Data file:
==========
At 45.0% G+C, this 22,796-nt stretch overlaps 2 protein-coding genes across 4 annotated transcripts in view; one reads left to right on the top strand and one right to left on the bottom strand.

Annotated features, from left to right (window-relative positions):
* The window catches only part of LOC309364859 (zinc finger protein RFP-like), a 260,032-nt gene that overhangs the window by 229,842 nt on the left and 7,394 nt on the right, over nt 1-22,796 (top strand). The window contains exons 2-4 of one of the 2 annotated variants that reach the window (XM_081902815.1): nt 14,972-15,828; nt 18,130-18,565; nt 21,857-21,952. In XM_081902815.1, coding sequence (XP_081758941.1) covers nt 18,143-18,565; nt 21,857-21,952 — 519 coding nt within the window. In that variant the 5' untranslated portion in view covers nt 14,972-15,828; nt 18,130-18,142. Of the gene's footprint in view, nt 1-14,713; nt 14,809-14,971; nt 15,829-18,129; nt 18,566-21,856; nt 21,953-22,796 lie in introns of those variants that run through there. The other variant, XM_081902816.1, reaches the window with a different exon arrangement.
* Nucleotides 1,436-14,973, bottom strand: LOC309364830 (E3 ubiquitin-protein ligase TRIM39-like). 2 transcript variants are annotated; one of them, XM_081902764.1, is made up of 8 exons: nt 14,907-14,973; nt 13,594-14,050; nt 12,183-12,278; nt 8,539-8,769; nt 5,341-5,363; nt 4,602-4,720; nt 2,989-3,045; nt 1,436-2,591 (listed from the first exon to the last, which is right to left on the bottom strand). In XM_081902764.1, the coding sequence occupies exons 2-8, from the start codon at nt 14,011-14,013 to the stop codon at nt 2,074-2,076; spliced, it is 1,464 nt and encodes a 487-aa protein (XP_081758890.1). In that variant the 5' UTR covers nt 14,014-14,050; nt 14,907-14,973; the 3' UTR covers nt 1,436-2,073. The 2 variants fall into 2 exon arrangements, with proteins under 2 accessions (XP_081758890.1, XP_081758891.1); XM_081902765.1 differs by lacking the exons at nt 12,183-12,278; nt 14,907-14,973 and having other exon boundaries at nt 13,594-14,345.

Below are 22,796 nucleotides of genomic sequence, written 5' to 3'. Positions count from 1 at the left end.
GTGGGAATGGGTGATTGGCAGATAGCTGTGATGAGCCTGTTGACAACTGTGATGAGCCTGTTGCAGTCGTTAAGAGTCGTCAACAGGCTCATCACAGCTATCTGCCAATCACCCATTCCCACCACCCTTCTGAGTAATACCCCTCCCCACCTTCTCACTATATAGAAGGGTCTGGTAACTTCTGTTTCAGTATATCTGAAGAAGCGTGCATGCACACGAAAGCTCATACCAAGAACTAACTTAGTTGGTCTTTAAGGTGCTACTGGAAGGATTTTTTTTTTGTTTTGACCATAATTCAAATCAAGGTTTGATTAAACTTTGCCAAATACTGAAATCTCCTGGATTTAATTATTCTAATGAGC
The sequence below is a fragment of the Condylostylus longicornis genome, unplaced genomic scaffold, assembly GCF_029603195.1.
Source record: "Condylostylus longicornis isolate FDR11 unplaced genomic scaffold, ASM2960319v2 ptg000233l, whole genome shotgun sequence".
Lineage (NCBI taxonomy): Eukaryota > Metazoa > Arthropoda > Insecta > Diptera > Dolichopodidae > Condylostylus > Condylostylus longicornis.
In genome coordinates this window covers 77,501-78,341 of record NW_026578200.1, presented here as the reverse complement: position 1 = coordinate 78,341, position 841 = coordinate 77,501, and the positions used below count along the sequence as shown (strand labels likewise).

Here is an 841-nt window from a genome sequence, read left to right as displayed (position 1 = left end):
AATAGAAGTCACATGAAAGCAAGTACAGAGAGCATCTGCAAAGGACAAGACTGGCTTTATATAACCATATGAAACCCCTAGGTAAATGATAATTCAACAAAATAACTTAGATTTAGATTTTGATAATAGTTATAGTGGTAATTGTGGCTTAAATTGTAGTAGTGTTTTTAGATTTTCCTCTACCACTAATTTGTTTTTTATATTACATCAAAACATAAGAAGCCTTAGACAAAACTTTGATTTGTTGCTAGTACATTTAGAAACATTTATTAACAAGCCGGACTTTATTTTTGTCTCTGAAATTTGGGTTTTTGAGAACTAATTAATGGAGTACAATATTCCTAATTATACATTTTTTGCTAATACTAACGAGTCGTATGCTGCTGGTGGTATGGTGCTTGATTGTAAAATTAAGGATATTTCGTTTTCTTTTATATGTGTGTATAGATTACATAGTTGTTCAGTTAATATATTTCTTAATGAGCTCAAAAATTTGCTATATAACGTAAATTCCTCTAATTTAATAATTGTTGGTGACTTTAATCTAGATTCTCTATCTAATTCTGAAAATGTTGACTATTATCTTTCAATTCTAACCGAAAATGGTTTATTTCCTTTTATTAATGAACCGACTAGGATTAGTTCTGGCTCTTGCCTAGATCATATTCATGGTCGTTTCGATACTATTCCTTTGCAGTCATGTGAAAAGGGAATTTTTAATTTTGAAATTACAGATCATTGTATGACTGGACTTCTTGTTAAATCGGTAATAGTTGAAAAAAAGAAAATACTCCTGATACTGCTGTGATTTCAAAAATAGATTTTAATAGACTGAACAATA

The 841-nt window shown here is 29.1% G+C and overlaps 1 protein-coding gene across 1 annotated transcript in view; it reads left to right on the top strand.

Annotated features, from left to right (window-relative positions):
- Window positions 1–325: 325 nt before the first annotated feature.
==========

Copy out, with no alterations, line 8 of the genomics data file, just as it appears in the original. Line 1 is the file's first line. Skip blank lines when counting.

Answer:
Source record: "Condylostylus longicornis isolate FDR11 unplaced genomic scaffold, ASM2960319v2 ptg000233l, whole genome shotgun sequence".